What explains this sharp rise in the price of intermediation in the mortgage market during the pandemic? The authors' findings suggest that, among other constraints, it was unusually difficult for lenders to expand capacity amid the challenging operating environment presented by COVID-19. Bolstered by a concurrent surge in loan demand, markups edged higher. In effect, mortgage credit supply was unusually inelastic during the pandemic compared to prior periods of high loan demand.

For example, the hiring and training of new mortgage employees such as loan processors and loan officers was particularly challenging during the pandemic, because of the shift to working from home as well as disruptions to the licensing process. (The administration of licensing exams, for instance, paused when testing sites closed.) As a result of the limited pool of qualified labor, the authors show, mortgage employees were hired at a pace that was slow relative to the demand for their services (as measured by the volume of job postings). And labor costs rose as lenders competed for talent, a spike that is unusual during periods of heavy growth in lending. During typical lending booms, labor costs per dollar of loan volume typically fall (due to scale economies), but not so during the pandemic. Instead, labor costs remained unusually high.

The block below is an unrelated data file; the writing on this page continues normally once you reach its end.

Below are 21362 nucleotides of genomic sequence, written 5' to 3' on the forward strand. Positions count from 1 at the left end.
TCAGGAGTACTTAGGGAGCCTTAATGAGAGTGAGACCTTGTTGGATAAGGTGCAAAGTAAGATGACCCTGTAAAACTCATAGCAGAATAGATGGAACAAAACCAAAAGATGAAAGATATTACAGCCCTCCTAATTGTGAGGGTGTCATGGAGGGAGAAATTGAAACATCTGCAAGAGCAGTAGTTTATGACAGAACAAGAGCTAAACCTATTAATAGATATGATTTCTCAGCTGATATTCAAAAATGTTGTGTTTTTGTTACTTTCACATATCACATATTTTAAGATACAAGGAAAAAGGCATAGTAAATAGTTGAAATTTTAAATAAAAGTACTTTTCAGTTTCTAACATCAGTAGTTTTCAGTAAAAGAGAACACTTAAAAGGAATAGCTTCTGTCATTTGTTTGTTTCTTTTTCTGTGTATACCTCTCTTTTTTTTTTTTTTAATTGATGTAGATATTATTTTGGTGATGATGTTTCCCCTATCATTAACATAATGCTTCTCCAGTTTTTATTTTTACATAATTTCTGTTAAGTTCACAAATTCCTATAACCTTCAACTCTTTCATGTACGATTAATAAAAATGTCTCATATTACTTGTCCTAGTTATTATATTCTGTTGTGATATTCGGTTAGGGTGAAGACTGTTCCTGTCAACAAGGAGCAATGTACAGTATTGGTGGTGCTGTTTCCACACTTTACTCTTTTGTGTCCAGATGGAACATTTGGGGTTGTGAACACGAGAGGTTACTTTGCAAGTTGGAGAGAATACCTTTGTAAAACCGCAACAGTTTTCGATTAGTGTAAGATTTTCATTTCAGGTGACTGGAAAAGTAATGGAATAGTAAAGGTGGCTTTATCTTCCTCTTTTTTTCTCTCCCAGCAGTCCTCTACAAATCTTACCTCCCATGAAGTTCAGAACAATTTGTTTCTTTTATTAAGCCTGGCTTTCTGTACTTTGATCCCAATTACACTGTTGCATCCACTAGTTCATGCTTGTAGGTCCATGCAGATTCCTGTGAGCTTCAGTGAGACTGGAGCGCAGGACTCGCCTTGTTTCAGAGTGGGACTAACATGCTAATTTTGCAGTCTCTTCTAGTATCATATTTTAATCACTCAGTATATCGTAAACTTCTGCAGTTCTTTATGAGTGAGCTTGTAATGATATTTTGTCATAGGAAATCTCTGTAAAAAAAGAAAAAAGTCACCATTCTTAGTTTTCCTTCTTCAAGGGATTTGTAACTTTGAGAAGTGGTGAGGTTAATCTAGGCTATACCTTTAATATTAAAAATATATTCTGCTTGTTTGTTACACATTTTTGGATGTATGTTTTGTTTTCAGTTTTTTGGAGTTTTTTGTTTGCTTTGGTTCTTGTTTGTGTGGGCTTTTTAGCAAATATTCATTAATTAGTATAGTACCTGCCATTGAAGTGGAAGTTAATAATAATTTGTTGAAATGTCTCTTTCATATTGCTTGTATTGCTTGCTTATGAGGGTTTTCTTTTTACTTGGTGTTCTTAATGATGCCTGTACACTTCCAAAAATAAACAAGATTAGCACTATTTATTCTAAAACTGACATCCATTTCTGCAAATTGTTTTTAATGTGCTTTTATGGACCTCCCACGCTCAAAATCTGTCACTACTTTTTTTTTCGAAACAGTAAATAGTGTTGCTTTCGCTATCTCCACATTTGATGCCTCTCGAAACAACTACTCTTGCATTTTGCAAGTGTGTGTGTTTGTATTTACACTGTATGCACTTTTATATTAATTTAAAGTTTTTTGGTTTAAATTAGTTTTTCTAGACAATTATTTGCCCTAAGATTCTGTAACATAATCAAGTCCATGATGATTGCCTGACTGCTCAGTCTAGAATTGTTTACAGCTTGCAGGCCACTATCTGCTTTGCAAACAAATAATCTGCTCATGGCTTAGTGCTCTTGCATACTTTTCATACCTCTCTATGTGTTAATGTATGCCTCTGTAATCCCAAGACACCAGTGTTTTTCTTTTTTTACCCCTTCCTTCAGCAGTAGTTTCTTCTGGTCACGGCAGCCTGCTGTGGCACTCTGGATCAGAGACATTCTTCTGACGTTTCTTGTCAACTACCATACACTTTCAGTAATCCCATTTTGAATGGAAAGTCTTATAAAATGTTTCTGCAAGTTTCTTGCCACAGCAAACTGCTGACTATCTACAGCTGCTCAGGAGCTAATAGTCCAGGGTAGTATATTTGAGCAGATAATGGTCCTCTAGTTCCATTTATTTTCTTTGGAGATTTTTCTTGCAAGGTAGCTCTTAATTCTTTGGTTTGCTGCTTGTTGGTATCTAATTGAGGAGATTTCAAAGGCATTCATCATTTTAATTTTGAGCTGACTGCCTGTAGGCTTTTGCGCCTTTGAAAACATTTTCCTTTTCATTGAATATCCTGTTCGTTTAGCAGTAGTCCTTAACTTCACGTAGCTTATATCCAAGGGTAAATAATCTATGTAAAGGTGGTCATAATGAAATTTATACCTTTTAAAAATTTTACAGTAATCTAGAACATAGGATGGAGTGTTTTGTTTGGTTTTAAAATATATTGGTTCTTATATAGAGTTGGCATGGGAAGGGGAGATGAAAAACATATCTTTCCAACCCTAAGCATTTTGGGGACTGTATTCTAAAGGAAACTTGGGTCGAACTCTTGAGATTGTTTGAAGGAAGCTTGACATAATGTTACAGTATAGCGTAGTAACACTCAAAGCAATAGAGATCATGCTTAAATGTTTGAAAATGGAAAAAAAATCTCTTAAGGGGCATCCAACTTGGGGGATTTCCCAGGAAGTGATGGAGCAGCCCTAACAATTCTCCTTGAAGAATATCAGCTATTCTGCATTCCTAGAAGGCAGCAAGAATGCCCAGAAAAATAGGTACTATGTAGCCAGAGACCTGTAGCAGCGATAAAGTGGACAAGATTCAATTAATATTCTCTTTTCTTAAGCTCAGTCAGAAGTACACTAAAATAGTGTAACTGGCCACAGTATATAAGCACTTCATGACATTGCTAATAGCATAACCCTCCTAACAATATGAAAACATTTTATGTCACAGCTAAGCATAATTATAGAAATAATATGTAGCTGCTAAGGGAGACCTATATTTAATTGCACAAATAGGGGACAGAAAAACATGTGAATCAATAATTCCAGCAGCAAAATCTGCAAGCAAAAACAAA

Complications in the loan-origination process seem to have constrained supply, too, particularly early in the pandemic. Steps in the mortgage and home-purchase process that typically require face-to-face interaction, such as the property appraisal and the loan closing, became more difficult. And it became more cumbersome to verify borrower income because of the quickly deteriorating labor market and limited access to records as employers shifted to remote work.

With the above headwinds in mind, the authors ask if lenders who rely less on paper-based loan applications (referred to as fintech lenders because they have a fully online origination process) gained market share during the pandemic. Their analysis suggests that fintech lenders indeed gained market share, most markedly among complicated, documentation-heavy loans such as purchase mortgages (that is, mortgages used to buy a home rather than refinance an existing loan) and loans to borrowers with lower credit scores.